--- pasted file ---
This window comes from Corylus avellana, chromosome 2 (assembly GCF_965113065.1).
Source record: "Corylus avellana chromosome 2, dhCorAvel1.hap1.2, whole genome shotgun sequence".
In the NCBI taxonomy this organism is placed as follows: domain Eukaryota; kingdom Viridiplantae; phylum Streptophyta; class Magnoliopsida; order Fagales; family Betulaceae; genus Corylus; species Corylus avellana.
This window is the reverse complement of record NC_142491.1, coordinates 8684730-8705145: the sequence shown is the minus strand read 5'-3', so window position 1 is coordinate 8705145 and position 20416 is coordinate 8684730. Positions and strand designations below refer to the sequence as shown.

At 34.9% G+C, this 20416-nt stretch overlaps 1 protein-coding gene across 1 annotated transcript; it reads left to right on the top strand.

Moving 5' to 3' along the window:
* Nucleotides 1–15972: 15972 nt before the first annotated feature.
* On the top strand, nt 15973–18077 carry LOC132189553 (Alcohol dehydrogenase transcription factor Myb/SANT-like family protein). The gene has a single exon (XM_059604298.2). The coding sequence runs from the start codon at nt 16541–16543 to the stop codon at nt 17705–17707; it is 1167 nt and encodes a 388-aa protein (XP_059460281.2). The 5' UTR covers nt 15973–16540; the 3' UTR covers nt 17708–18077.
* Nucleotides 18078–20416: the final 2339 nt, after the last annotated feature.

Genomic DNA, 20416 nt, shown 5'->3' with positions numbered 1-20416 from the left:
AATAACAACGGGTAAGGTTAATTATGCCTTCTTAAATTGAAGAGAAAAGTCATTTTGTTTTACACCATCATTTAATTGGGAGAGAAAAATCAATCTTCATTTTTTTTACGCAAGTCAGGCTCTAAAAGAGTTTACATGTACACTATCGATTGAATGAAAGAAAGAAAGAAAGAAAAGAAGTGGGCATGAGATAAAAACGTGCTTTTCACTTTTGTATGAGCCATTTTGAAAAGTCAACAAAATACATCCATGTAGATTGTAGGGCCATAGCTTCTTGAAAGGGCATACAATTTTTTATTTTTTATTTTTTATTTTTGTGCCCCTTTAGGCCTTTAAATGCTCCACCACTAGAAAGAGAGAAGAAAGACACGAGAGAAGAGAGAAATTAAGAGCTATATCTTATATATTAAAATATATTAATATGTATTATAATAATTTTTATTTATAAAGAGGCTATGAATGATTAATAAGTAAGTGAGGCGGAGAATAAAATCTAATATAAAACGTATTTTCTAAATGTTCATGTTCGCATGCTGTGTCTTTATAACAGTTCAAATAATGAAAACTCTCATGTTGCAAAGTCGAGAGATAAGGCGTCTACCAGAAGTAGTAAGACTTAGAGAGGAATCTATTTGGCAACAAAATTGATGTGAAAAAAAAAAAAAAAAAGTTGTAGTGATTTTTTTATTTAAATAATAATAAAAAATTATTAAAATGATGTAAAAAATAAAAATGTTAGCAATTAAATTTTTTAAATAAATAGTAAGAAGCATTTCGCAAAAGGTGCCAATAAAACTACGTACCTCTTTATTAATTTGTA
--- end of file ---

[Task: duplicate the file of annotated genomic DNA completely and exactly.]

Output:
This window comes from Corylus avellana, chromosome 2 (assembly GCF_965113065.1).
Source record: "Corylus avellana chromosome 2, dhCorAvel1.hap1.2, whole genome shotgun sequence".
In the NCBI taxonomy this organism is placed as follows: domain Eukaryota; kingdom Viridiplantae; phylum Streptophyta; class Magnoliopsida; order Fagales; family Betulaceae; genus Corylus; species Corylus avellana.
This window is the reverse complement of record NC_142491.1, coordinates 8684730-8705145: the sequence shown is the minus strand read 5'-3', so window position 1 is coordinate 8705145 and position 20416 is coordinate 8684730. Positions and strand designations below refer to the sequence as shown.

At 34.9% G+C, this 20416-nt stretch overlaps 1 protein-coding gene across 1 annotated transcript; it reads left to right on the top strand.

Moving 5' to 3' along the window:
* Nucleotides 1–15972: 15972 nt before the first annotated feature.
* On the top strand, nt 15973–18077 carry LOC132189553 (Alcohol dehydrogenase transcription factor Myb/SANT-like family protein). The gene has a single exon (XM_059604298.2). The coding sequence runs from the start codon at nt 16541–16543 to the stop codon at nt 17705–17707; it is 1167 nt and encodes a 388-aa protein (XP_059460281.2). The 5' UTR covers nt 15973–16540; the 3' UTR covers nt 17708–18077.
* Nucleotides 18078–20416: the final 2339 nt, after the last annotated feature.

Genomic DNA, 20416 nt, shown 5'->3' with positions numbered 1-20416 from the left:
AATAACAACGGGTAAGGTTAATTATGCCTTCTTAAATTGAAGAGAAAAGTCATTTTGTTTTACACCATCATTTAATTGGGAGAGAAAAATCAATCTTCATTTTTTTTACGCAAGTCAGGCTCTAAAAGAGTTTACATGTACACTATCGATTGAATGAAAGAAAGAAAGAAAGAAAAGAAGTGGGCATGAGATAAAAACGTGCTTTTCACTTTTGTATGAGCCATTTTGAAAAGTCAACAAAATACATCCATGTAGATTGTAGGGCCATAGCTTCTTGAAAGGGCATACAATTTTTTATTTTTTATTTTTTATTTTTGTGCCCCTTTAGGCCTTTAAATGCTCCACCACTAGAAAGAGAGAAGAAAGACACGAGAGAAGAGAGAAATTAAGAGCTATATCTTATATATTAAAATATATTAATATGTATTATAATAATTTTTATTTATAAAGAGGCTATGAATGATTAATAAGTAAGTGAGGCGGAGAATAAAATCTAATATAAAACGTATTTTCTAAATGTTCATGTTCGCATGCTGTGTCTTTATAACAGTTCAAATAATGAAAACTCTCATGTTGCAAAGTCGAGAGATAAGGCGTCTACCAGAAGTAGTAAGACTTAGAGAGGAATCTATTTGGCAACAAAATTGATGTGAAAAAAAAAAAAAAAAAGTTGTAGTGATTTTTTTATTTAAATAATAATAAAAAATTATTAAAATGATGTAAAAAATAAAAATGTTAGCAATTAAATTTTTTAAATAAATAGTAAGAAGCATTTCGCAAAAGGTGCCAATAAAACTACGTACCTCTTTATTAATTTGTA